Medical researchers called on Wednesday for detailed, thoughtful debate on future use of new genetic technology that has the potential to create "designer babies." 

The technology, called CRISPR-Cas9, allows scientists to edit virtually any gene they target, including in human embryos, enabling them to find and change or replace genetic defects.

Describing CRISPR as "game-changing", the Wellcome Trust global medical charity and four other leading British research organizations urged the scientific community to proceed considerately, allowing time and space for ethical debate.

"This raises important ethical and regulatory questions which need to be anticipated and explored in a timely and inclusive manner," they said in a joint statement.

Wellcome's senior policy adviser Katherine Littler added: "It's essential we start these discussions early ... involving scientists, ethicists, doctors, regulators, patients and their families and the wider public."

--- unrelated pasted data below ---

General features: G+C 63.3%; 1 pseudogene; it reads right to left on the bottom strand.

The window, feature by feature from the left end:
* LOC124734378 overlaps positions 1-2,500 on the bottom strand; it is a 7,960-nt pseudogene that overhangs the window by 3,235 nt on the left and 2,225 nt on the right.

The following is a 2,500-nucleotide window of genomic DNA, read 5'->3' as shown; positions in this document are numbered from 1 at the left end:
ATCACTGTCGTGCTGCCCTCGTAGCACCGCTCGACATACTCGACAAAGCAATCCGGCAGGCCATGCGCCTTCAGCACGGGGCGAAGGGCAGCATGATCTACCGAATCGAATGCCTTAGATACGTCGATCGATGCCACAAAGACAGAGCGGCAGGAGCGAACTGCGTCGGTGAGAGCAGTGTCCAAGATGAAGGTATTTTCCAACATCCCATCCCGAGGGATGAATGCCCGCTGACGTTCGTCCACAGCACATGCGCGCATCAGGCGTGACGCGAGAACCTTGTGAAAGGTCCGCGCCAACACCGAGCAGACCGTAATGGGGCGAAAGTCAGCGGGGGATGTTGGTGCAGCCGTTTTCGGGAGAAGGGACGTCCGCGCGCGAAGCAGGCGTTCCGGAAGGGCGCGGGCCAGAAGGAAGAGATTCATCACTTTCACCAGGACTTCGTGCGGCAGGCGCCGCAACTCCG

Chinese biologists triggered an international furor this year when they reported carrying out the first experiment to edit the DNA of human embryos, drawing condemnation from critics who warn against altering the human genome in a way that could last for generations.

David King, director the Human Genetics Alert campaign group, urged members the public to speak out against further development of the gene-editing technology.

"If we don't, it is almost inevitable we will end up in a market for enhanced GM designer babies," he said in a statement.

The Wellcome-led joint statement noted that gene-editing science and technology was still at a relatively early stage and potential therapeutic applications are not yet here, but said crucial questions should be discussed now.

"It is ... important to clearly delineate the different ways and contexts in which this technology might be used," it said.

This included distinguishing the use of CRISPR in research from its potential uses in patients, as well as distinguishing its use in non-reproductive human cells or in reproductive, or so-called germ, cells, it said

"As genome editing technologies evolve, it's vital that the regulatory framework remains robust and adapts so that the full potential of genome editing can be realized in a scientifically, ethical and legally rigorous way," said Rob Buckle of Britain's Medical Research Council, one of the statement's signatories.

The U.S. National Academy of Sciences and its Institute of Medicine are due to convene an international summit this year for researchers and other experts to explore the scientific, ethical, and policy issues associated with human gene-editing research.